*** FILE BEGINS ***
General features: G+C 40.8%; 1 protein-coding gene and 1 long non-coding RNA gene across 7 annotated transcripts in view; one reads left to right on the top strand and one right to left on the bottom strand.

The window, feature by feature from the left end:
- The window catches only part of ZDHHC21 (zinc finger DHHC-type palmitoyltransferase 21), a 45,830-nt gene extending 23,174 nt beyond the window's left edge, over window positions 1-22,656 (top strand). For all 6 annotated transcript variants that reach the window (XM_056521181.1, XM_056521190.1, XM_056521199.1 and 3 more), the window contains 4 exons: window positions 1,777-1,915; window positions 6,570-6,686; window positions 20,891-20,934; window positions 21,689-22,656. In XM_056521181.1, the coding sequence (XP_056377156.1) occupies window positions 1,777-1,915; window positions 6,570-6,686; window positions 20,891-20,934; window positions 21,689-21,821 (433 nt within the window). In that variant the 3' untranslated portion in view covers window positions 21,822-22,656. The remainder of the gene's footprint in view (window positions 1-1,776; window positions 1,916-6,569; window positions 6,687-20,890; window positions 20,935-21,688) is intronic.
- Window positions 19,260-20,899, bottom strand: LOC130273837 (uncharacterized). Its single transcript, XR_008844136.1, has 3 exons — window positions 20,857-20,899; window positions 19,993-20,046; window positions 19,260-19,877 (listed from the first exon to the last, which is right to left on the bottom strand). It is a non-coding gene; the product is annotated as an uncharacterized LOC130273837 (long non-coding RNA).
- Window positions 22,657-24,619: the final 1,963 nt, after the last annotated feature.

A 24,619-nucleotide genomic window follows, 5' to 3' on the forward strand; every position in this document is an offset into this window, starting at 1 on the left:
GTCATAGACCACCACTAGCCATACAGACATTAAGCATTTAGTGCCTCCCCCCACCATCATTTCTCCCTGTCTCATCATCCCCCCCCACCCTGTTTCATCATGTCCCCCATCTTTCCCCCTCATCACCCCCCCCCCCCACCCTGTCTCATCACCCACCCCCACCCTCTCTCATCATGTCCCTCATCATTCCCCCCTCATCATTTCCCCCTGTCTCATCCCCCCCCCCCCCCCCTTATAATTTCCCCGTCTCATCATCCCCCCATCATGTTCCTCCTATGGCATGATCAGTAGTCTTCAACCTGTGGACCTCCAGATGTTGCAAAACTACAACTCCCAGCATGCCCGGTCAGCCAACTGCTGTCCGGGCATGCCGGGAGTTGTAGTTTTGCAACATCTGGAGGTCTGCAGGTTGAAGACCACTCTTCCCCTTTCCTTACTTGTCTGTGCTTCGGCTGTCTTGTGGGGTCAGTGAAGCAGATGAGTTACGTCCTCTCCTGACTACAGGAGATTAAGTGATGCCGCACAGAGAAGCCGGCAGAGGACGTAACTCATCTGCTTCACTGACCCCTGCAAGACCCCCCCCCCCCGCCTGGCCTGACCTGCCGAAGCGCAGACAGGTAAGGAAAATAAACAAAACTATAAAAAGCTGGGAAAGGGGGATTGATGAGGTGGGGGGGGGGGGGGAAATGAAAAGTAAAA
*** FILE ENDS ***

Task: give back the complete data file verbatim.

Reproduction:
General features: G+C 40.8%; 1 protein-coding gene and 1 long non-coding RNA gene across 7 annotated transcripts in view; one reads left to right on the top strand and one right to left on the bottom strand.

The window, feature by feature from the left end:
- The window catches only part of ZDHHC21 (zinc finger DHHC-type palmitoyltransferase 21), a 45,830-nt gene extending 23,174 nt beyond the window's left edge, over window positions 1-22,656 (top strand). For all 6 annotated transcript variants that reach the window (XM_056521181.1, XM_056521190.1, XM_056521199.1 and 3 more), the window contains 4 exons: window positions 1,777-1,915; window positions 6,570-6,686; window positions 20,891-20,934; window positions 21,689-22,656. In XM_056521181.1, the coding sequence (XP_056377156.1) occupies window positions 1,777-1,915; window positions 6,570-6,686; window positions 20,891-20,934; window positions 21,689-21,821 (433 nt within the window). In that variant the 3' untranslated portion in view covers window positions 21,822-22,656. The remainder of the gene's footprint in view (window positions 1-1,776; window positions 1,916-6,569; window positions 6,687-20,890; window positions 20,935-21,688) is intronic.
- Window positions 19,260-20,899, bottom strand: LOC130273837 (uncharacterized). Its single transcript, XR_008844136.1, has 3 exons — window positions 20,857-20,899; window positions 19,993-20,046; window positions 19,260-19,877 (listed from the first exon to the last, which is right to left on the bottom strand). It is a non-coding gene; the product is annotated as an uncharacterized LOC130273837 (long non-coding RNA).
- Window positions 22,657-24,619: the final 1,963 nt, after the last annotated feature.

A 24,619-nucleotide genomic window follows, 5' to 3' on the forward strand; every position in this document is an offset into this window, starting at 1 on the left:
GTCATAGACCACCACTAGCCATACAGACATTAAGCATTTAGTGCCTCCCCCCACCATCATTTCTCCCTGTCTCATCATCCCCCCCCACCCTGTTTCATCATGTCCCCCATCTTTCCCCCTCATCACCCCCCCCCCCCACCCTGTCTCATCACCCACCCCCACCCTCTCTCATCATGTCCCTCATCATTCCCCCCTCATCATTTCCCCCTGTCTCATCCCCCCCCCCCCCCCCTTATAATTTCCCCGTCTCATCATCCCCCCATCATGTTCCTCCTATGGCATGATCAGTAGTCTTCAACCTGTGGACCTCCAGATGTTGCAAAACTACAACTCCCAGCATGCCCGGTCAGCCAACTGCTGTCCGGGCATGCCGGGAGTTGTAGTTTTGCAACATCTGGAGGTCTGCAGGTTGAAGACCACTCTTCCCCTTTCCTTACTTGTCTGTGCTTCGGCTGTCTTGTGGGGTCAGTGAAGCAGATGAGTTACGTCCTCTCCTGACTACAGGAGATTAAGTGATGCCGCACAGAGAAGCCGGCAGAGGACGTAACTCATCTGCTTCACTGACCCCTGCAAGACCCCCCCCCCCCGCCTGGCCTGACCTGCCGAAGCGCAGACAGGTAAGGAAAATAAACAAAACTATAAAAAGCTGGGAAAGGGGGATTGATGAGGTGGGGGGGGGGGGGGAAATGAAAAGTAAAA